5 Reasons Why Turnkey Product Development is a Bad Idea

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As an entrepreneur, or small company, I know it’s tempting to hire a turnkey product design firm to completely develop your new product from start to finish. The less technical you are the more this is probably true.

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Some of you may be thinking: “I’m not an engineer. I just want to hire someone to take my idea and turn it into a finished product. They can just wake me up when they have it done.”

But that type of thinking is a big mistake for various reasons including:

1 – You Need To Manage Product Development

You need to be involved in every detail of creating your new product. To be successful you have to “own” the entire process of bringing your product to market.

Handing over product development, or for that matter any aspect of running your startup, entirely to someone else is a recipe for disaster. No one else has your passion, or your vision, so you need to be the one in charge of every step.

You don’t need to personally do every step yourself but you need to be involved enough to know what is going on. You must be the driving force behind each step constantly pushing your project forward.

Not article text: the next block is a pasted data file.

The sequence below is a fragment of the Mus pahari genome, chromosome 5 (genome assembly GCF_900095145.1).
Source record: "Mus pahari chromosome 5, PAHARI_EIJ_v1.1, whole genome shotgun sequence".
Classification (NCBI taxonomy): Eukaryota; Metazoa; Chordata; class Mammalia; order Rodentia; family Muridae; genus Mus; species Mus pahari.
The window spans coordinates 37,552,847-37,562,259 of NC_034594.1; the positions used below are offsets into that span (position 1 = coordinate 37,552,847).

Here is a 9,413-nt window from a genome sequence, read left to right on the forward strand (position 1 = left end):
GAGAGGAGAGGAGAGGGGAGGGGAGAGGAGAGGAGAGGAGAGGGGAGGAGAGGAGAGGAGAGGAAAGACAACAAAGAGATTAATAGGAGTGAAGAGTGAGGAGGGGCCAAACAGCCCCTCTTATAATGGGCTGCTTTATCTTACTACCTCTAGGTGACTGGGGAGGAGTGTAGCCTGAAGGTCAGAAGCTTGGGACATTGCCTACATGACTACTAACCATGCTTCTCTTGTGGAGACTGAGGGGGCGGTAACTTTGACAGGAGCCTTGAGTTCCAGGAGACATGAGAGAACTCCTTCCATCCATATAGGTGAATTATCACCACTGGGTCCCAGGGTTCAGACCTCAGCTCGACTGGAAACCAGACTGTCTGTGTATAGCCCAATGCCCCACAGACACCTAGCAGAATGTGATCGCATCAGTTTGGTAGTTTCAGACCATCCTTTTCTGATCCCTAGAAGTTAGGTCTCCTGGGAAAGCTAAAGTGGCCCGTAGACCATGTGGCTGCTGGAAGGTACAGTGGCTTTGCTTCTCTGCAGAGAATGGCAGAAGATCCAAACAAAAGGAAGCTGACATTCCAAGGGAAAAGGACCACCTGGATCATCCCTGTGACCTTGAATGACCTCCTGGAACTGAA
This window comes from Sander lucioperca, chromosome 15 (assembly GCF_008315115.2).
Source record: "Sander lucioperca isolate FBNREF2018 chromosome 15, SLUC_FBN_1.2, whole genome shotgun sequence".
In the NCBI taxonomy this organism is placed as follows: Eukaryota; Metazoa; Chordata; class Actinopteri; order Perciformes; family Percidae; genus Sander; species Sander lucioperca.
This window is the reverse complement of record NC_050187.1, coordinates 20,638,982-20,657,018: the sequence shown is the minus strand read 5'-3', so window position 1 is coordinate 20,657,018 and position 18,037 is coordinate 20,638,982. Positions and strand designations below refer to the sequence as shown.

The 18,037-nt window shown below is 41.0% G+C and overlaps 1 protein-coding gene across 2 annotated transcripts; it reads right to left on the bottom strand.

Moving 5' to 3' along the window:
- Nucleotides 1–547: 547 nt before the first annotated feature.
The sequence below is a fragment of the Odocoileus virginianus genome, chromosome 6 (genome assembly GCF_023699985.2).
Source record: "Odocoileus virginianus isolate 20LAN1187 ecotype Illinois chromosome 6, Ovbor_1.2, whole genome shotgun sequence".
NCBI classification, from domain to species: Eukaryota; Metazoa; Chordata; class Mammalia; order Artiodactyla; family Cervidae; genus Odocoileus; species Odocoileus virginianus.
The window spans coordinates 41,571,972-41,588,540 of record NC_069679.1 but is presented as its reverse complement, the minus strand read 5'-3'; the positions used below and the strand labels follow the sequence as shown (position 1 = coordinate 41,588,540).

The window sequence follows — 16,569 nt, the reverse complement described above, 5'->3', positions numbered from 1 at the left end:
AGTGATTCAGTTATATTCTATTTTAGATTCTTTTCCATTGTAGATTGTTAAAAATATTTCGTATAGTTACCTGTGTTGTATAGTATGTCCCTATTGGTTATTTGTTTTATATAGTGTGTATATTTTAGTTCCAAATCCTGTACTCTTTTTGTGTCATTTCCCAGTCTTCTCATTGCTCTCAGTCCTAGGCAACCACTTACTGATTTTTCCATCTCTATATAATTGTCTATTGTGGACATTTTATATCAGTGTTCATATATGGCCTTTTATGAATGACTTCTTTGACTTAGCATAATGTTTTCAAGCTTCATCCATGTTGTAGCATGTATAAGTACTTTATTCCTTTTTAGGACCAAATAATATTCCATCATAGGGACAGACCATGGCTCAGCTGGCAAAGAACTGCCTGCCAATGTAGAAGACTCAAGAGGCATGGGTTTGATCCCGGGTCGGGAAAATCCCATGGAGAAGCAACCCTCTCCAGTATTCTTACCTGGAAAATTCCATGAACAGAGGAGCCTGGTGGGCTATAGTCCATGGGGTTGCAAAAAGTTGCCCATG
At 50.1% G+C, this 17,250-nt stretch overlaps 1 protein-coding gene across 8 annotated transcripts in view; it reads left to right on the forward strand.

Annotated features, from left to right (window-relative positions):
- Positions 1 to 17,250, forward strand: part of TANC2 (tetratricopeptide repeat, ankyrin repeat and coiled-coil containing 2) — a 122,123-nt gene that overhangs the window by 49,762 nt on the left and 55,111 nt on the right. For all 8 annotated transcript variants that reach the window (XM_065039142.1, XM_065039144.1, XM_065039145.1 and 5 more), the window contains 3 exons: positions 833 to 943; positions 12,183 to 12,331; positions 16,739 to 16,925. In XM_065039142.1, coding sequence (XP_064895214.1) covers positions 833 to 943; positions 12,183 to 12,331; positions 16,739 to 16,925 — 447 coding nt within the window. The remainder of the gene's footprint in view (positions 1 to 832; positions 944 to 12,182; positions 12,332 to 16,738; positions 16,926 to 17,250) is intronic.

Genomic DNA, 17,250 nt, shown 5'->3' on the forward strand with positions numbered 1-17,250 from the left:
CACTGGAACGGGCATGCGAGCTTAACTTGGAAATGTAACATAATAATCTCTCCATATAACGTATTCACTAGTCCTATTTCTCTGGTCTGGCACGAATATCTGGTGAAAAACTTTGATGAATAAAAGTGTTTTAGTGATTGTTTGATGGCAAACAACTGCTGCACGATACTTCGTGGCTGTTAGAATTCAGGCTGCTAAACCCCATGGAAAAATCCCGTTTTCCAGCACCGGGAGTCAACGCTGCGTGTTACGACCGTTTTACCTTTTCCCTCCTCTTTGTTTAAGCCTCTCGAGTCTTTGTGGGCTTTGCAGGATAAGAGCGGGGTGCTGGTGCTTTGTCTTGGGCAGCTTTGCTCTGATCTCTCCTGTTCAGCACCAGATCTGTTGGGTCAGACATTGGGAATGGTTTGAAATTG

If your product is a big success then developing other future products will be necessary, and you’ll need to manage those projects as well.

So to be truly successful you need to learn about the entire process of developing a new product. You can’t really do this if you entirely hand over the development of your first project to someone else.

If you are totally non-technical and the idea of being involved in developing a new product is scary, then you need to consider finding a technical co-founder.

But that means you better be good, or at least comfortable, with the other half of the equation: sales. If both product development and sales are terrifying to you, then you may want to consider another type business.

For me, being an engineer, the product development side was never an issue. However, the idea of selling terrified me. Calling on big retailers, meeting with corporate buyers, leading a team of sales people, and running trade shows, were all very intimidating to me.

But I was determined to become good at everything my startup required and I pushed myself way outside my comfort zone. In the end I’m a much better entrepreneur because of those experiences.

2 – Checks and Balances Lower Development Risks

There are big design firms out there that can handle every step of developing your product. But they are expensive.

There are also freelance engineers out there that can handle most of the steps. But then no other engineers will be checking over their work.  Using multiple engineers, each specializing in one part of development, you get a set of checks and balances.

Checks and balances in the development process significantly reduces your risk.

Just like you would get a second opinion on a major medical procedure, so it is wise to have more than one engineer developing your product.  You can bet that any new product hitting the market has been reviewed by multiple engineers, probably dozens in fact.

When I was a circuit design engineer for Texas Instruments (TI) it was required that all designers get second opinions from other engineers.